Campaign finance filing. CSD School Board Election: 5/8/2012

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Candidate:   Harris, Valene     for School Board Member
Candidate Party:   Non-Partisan
Candidate Committee Name:   Val Harris for Christina School Board
Report Year:   2012
Election Type:   Others
Report Type:   8 Day
Amendment:   No
Date Received Contributor Name Contributor
Contributor Address Aggregate
2012-04-11 Eugene Julian Individual 104 Windward Road Wilmington, DE 19807 $200.00       $200.00        
2012-04-15 Joseph Schell Individual 1604 Bay Avenue Lewes, DE 19968 $600.00       $600.00        
2012-04-07 Marvin Schoenhals Individual 500 Delaware Ave Wilmington, DE 19801 $300.00       $300.00        
2012-04-07 R. Ted Weschler Individual 1341 Chesnut Ridge Farm Rd Charlottesville, VA 22901 $600.00       $600.00        
2012-04-05 Rodman Ward Individual 4001 Valley Green Road Wilmington, DE 19807 $500.00       $500.00        
2012-04-24 The PAC PAC 1201 N. Orange St, Ste 200 Wilmington, DE 19801 $600.00       $600.00        
2012-04-20 Voices 4 Delaware Education PAC 100 W. 10th St. Ste 106 Wilmington, DE 19801 $600.00       $600.00        
Total Receipts In Excess of $100   $3,400.00        
Total Receipts Not In Excess of $100   $300.00        
Grand Total Receipts   $3,700.00        
Date Expended Payee Name Payee Mailing Address Reason Aggregate
2012-04-18 Alpaca Signs & Designs P.O. Box 1186, Middletown, DE 19709 Advertising and Publicity $535.00         $535.00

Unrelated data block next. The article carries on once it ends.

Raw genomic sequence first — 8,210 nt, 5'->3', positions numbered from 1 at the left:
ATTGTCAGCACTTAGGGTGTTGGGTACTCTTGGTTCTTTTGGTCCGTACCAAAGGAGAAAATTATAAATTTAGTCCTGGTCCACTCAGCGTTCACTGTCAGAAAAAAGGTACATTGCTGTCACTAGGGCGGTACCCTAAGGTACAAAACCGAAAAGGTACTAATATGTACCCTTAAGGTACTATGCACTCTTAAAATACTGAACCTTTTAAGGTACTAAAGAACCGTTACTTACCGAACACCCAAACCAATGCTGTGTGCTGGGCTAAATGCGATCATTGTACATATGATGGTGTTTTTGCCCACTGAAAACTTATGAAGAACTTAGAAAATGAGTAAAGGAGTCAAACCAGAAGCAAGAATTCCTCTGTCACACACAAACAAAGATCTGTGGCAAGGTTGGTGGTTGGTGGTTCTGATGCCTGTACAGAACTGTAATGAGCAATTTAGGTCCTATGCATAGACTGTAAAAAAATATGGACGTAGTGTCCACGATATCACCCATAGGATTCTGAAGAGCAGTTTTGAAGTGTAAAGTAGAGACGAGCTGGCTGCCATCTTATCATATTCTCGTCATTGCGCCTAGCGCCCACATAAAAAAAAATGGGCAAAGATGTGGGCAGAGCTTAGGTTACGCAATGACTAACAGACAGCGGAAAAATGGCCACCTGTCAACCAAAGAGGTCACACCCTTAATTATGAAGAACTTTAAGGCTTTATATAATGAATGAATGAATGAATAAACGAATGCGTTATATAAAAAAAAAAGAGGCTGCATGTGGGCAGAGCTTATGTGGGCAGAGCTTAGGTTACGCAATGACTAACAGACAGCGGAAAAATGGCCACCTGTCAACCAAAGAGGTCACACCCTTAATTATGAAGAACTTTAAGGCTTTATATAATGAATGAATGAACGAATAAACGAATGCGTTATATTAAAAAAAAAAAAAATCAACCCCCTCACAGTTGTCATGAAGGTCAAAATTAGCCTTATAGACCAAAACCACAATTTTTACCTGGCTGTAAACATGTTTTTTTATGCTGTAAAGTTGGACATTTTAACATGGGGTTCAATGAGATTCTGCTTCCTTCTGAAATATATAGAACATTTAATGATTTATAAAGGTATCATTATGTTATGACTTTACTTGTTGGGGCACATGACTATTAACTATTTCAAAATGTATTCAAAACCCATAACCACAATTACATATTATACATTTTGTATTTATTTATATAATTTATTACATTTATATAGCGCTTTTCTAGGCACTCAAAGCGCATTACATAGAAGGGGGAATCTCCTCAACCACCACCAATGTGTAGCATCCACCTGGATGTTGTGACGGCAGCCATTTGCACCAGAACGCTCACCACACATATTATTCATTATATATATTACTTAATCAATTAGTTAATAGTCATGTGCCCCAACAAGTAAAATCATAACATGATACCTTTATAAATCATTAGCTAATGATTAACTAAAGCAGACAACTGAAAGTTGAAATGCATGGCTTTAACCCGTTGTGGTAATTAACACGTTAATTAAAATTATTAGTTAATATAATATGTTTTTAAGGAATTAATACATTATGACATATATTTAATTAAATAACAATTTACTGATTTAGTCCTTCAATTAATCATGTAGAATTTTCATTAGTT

Total Expenditures In Excess of $100   $535.00        
Total Expenditures Not In Excess of $100   $146.93        
Grand Total Expenditures   $681.93   

@GovernorMarkell delivers on his promise to tie student test scores to teacher consequences despite dearth of evidence connecting it to student outcomes.

Here are the two documents issued to our teachers today by our departing Secretary of Education.

1st the email:

From: <<>>

Date: May 30, 2012 4:22:32 PM EDT

Subject: An important message from the Secretary

As the school year nears its end, let us first thank you for the incredible work you’ve done in the past year.  We are in a time of exciting change for the benefit of our students –that change does not happen without some nervousness and some challenges, and we are incredibly grateful for your continuing commitment.

We write now to provide you with information regarding how Component V (Student Growth) will be measured during this current development year.  We want to provide two reminders in this regard:

    Component V is being measured during this development year using only DCAS results, and only for teachers in DCAS grades and subjects.  No other teachers will receive a Component V calculation this year.

    Even for teachers in DCAS grades and subjects, the Component V measure will not impact the summative rating, unless it is used to qualify him/her for a “Highly Effective” rating.

This document ( provides more details regarding this year’s DCAS Component V calculations.  We thank you for your patience as we have been putting the details behind this policy.  Our work has been guided by four principles.  The method we developed had to be:

•    Fair

•    Transparent

•    Easy to understand

•    Respectful of the profession, providing a foundation for our teachers and administrators to work together around a central focus of student academic growth.

Our work also was guided by critical feedback from all of you.  We heard your concerns, and together with the principles above, designed the current system.  We would like to briefly share with you a few of the concerns we heard from you and that we worked hard to address in our Component V DCAS calculation:

    Teachers should be evaluated based on the performance of the students they teach in the subject they teach.  Therefore, as was announced in January, Component V will not include a school-wide measure of student achievement, nor will it assign DCAS performance to non-DCAS teachers.  This Component V policy holds true this year and going forward.